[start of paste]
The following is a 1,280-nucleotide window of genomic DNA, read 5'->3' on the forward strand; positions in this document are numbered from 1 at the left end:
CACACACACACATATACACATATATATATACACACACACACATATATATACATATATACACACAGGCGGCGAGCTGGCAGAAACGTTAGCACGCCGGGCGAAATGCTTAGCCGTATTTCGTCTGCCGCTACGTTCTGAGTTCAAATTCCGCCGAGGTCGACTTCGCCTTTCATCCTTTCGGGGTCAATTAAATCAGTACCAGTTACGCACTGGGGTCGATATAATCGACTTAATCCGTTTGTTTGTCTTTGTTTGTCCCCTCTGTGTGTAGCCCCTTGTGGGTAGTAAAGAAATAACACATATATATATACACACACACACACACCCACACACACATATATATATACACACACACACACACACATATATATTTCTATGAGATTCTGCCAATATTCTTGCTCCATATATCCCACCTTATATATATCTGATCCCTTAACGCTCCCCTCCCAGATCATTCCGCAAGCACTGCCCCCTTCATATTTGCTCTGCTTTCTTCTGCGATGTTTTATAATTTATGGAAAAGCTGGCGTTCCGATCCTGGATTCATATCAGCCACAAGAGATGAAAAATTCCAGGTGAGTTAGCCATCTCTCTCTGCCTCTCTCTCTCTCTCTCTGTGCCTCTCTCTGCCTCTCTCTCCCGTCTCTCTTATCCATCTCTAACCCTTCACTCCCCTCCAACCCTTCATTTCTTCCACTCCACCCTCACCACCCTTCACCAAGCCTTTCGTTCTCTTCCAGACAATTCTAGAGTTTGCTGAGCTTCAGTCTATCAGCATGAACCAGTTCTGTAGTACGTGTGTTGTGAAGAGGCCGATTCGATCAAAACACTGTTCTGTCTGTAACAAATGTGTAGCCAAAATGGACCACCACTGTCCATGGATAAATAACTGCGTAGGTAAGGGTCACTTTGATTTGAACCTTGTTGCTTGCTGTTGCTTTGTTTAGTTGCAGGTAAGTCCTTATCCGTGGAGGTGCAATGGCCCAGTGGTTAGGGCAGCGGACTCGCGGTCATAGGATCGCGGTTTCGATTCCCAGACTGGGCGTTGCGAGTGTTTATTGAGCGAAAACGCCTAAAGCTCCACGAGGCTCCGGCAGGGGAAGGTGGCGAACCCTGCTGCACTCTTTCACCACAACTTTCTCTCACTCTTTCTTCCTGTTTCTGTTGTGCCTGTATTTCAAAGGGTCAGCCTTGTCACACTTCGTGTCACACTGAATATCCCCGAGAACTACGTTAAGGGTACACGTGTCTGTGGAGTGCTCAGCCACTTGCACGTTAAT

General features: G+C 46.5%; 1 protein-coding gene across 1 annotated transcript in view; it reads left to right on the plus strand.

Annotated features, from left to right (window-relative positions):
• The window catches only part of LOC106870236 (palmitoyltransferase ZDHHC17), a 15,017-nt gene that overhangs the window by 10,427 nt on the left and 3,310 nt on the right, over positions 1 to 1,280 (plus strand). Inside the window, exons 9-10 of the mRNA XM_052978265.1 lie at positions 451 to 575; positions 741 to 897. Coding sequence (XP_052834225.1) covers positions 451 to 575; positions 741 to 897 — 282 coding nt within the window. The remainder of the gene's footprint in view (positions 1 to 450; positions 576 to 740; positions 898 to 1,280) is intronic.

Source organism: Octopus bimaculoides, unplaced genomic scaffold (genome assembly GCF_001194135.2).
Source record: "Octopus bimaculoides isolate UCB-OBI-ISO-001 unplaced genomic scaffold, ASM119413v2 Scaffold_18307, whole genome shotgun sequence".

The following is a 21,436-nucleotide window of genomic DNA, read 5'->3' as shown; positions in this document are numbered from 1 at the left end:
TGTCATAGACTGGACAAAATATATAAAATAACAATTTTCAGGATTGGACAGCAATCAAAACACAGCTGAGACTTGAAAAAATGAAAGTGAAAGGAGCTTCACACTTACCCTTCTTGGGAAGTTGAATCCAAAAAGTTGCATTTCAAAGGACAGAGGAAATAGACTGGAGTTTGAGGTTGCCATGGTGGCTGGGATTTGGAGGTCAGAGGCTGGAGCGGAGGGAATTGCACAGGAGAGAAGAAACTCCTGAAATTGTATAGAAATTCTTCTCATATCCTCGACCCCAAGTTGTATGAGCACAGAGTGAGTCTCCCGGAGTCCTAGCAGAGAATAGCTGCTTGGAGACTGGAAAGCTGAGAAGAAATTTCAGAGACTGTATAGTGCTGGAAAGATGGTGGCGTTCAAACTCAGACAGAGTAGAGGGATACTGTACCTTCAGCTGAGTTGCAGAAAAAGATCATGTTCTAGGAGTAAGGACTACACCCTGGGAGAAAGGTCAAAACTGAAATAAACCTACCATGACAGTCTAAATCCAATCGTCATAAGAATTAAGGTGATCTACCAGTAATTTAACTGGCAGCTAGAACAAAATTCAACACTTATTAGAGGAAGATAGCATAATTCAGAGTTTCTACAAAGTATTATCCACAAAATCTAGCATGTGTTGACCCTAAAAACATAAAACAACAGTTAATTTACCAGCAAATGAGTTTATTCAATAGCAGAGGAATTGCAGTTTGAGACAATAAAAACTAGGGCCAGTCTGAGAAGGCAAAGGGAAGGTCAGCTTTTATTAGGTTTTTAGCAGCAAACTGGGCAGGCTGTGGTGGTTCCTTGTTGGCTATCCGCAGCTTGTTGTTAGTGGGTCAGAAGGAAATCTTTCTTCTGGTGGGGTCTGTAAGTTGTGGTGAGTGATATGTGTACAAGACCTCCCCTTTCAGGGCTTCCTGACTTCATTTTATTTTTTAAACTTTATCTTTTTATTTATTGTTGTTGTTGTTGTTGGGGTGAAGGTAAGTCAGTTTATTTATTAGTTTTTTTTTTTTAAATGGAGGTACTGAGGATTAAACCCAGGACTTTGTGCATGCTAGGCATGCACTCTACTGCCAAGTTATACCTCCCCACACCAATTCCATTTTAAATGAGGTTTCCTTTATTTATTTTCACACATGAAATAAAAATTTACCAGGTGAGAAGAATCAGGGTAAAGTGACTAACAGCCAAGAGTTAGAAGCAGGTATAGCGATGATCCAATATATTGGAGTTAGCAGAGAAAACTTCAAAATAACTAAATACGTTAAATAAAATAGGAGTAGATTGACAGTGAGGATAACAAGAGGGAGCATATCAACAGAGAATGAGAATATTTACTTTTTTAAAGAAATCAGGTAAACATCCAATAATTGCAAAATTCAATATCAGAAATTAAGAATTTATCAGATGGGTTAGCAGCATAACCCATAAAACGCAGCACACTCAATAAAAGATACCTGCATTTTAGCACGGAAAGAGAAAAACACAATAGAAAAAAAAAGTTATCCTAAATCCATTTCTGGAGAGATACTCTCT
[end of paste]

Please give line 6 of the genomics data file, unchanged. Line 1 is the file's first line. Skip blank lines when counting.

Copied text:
Source organism: Octopus bimaculoides, unplaced genomic scaffold (genome assembly GCF_001194135.2).